Imagine ourselves walking to class, professors scurrying to their next class, people having conversations and laughing out loud, maintenance workers taking care of the problems around the campus, police officers watching vigilant, and then all of the sudden they all disappear. The only thing that can be heard is the whispering of the wind, there is no trace of where they went, they just simply –vanished. This terrifying idea is not a joke, it can be seen all across America and around the world, not with humans, but with bees. In last few years there have been significant decrease of bees across the nation and the world. It is a worldwide epidemic that needs our attention and care. If we do not make an effort to help our fellow bees, there will be greater effects on human resources and the environment. There are many factors that play into effect when it comes to the disappearance of bees but if we work together to eliminate every single one of them at a time, we can make a change that will one day bring back the bees.
Bees in Decline Honey bees visit around 50-100 different flowers in one collection trip for honey; What would happen if millions of hives are declining in populations? The decline in bees is a serious problem that could cause the beautiful spring colors to turn dark and saturated without colors. This epidemic is worldwide, and could be a serious problem, more than one third of what goes on your plate is made with products that have been pollinated by bees (The Bees in). The bees have been declining in most of Europe because of the rough cold winters they have had the past years dropping their populations by almost 53%, as well as pesticides dropping the populations and killing of the entirety of a single hive ().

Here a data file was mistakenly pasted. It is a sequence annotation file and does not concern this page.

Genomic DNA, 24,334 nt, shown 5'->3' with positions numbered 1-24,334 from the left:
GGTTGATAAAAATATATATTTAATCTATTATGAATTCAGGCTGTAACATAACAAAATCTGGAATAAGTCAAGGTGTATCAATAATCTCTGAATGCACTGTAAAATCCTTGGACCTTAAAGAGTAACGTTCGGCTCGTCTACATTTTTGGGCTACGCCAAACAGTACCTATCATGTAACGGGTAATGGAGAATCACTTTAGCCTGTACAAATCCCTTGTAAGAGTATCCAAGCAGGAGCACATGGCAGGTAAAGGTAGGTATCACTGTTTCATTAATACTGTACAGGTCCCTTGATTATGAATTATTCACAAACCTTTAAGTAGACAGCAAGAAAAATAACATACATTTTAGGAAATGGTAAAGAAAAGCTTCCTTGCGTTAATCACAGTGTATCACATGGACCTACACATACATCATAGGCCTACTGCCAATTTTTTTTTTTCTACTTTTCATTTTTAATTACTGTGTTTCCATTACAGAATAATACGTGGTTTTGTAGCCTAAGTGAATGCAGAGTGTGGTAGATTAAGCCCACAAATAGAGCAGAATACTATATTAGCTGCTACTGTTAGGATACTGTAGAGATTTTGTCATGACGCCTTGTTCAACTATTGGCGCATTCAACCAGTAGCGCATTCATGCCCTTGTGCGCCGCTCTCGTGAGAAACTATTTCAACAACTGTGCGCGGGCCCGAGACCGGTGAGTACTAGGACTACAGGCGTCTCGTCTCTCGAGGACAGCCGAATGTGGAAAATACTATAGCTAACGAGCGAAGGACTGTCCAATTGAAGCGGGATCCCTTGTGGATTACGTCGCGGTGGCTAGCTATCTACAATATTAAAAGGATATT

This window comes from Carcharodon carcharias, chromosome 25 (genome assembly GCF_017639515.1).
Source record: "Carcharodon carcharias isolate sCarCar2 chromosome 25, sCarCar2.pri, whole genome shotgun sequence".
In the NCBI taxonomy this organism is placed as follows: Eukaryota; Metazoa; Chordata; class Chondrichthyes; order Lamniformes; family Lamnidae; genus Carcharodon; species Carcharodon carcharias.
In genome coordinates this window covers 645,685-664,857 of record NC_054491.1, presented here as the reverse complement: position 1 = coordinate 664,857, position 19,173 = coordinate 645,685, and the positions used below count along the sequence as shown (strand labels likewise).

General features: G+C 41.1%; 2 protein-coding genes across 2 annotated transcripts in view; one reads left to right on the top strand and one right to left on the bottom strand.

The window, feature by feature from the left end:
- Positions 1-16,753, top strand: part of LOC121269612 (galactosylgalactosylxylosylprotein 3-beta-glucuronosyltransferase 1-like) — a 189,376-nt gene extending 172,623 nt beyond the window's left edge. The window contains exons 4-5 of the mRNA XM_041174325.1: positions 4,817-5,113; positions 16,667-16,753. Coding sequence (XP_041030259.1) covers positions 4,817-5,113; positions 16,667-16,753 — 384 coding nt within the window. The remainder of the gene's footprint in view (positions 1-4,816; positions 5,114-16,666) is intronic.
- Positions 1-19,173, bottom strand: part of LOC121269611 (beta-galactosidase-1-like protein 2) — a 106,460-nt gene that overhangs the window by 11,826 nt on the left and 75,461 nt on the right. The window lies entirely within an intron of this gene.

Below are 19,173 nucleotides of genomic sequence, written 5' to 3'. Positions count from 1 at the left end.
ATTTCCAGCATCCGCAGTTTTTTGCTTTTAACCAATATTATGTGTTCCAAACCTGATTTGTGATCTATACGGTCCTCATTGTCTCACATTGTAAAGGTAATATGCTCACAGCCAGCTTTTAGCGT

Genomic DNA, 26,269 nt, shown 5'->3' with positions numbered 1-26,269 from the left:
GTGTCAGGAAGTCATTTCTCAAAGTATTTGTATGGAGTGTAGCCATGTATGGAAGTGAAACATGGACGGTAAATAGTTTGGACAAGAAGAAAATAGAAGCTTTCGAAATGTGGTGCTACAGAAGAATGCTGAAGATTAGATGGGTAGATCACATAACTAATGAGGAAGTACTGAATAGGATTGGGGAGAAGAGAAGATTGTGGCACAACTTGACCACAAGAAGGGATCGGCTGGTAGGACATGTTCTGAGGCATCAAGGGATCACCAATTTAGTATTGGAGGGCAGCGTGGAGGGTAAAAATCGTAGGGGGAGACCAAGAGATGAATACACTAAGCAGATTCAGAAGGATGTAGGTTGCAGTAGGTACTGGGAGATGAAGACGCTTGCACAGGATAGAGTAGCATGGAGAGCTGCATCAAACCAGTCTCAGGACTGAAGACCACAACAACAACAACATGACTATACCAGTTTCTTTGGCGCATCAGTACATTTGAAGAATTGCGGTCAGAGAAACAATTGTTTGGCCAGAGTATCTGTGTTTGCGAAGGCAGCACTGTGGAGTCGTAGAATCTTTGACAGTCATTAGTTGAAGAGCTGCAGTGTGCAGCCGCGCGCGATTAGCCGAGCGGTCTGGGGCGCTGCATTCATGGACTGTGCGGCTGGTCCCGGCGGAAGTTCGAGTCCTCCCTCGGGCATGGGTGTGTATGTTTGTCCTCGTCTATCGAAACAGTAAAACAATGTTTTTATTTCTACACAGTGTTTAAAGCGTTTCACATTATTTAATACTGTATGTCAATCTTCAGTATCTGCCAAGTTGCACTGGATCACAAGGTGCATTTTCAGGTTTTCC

In the autumn of 2006, farmers began to notice a loss of 30 – 90 percent of their bee hives. Loss of bee population over the cold seasons is common, but never had the decline in population been that drastic (Stress and Honey Bees). Colony Collapse Disorder is the event in which bee colony populations rapidly decrease. In this phenomenon, the bodies of the missing bees are not found and the only remaining bees are juvenile and the queen. Noticeable symptoms of CCD are: absence of adult bees in the hive, little to no dead bees in the hive, and what is left of the bee colony is reluctant to eat any of the feed given to them by the beekeeper (Related Topics).
Honey bees are very important to people in the world. Not only do honeybees produce honey, but they do much more to help people. Malcolm T Sanford, a professor at the University of Florida says “the honey bee is credited with approximately 85% of the pollinating activity necessary to supply about one-third of the nation’s food supply” (Sanford 1). Over 50 major corps rely on honey bees for pollination (Sanford 1). Without the pollination, the crops will not get what they need for them to grow and produce.